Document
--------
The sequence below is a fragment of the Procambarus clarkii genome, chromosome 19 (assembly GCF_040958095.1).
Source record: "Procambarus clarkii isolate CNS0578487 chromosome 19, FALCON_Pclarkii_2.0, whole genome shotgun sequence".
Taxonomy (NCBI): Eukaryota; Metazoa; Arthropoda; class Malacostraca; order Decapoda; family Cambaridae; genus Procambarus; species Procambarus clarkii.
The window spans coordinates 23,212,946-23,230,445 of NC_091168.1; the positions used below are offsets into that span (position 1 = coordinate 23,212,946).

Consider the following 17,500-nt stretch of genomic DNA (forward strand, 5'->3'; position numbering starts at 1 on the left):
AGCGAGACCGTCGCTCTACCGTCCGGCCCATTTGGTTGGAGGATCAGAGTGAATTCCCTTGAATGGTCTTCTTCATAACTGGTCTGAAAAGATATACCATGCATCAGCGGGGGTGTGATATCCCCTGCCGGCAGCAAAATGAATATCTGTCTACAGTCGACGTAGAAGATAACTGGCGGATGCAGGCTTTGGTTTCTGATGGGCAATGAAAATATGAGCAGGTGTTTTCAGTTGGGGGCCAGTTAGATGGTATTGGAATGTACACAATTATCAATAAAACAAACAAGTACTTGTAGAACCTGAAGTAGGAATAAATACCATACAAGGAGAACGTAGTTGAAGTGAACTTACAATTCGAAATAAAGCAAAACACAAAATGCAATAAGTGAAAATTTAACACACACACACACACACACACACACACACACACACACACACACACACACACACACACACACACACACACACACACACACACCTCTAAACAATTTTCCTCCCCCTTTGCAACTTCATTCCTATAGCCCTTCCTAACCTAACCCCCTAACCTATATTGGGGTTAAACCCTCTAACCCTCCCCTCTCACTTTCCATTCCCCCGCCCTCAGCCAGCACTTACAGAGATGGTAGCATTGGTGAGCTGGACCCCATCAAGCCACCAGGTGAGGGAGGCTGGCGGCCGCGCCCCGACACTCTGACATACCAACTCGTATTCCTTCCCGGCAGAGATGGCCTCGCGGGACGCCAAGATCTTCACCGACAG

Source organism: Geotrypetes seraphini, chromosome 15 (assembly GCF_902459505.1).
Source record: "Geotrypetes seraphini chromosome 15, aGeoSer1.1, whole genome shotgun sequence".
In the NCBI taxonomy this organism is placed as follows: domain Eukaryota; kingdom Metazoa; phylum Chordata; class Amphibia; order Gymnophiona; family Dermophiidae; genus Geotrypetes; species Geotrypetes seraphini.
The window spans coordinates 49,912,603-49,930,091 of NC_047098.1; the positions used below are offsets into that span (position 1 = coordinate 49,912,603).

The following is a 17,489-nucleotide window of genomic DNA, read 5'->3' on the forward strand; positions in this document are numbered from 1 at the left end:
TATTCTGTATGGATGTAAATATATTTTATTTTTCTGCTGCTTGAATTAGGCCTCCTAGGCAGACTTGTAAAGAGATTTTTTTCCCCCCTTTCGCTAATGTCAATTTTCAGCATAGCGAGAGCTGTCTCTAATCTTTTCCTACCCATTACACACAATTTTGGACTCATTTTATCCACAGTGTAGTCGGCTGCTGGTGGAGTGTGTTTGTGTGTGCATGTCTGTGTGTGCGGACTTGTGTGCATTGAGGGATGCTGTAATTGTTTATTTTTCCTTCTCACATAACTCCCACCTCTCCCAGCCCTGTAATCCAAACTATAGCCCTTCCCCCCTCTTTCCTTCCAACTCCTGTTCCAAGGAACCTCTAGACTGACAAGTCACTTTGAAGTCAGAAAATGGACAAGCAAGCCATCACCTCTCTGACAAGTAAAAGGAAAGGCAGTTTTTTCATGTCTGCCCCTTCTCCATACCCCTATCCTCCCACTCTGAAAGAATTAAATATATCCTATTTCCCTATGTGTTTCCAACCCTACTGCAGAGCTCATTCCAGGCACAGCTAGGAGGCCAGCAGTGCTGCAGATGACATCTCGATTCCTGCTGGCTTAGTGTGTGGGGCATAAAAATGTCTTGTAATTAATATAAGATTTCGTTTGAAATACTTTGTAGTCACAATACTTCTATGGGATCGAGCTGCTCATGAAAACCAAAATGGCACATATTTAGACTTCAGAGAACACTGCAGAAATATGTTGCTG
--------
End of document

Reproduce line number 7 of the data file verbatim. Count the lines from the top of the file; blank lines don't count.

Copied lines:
Source organism: Geotrypetes seraphini, chromosome 15 (assembly GCF_902459505.1).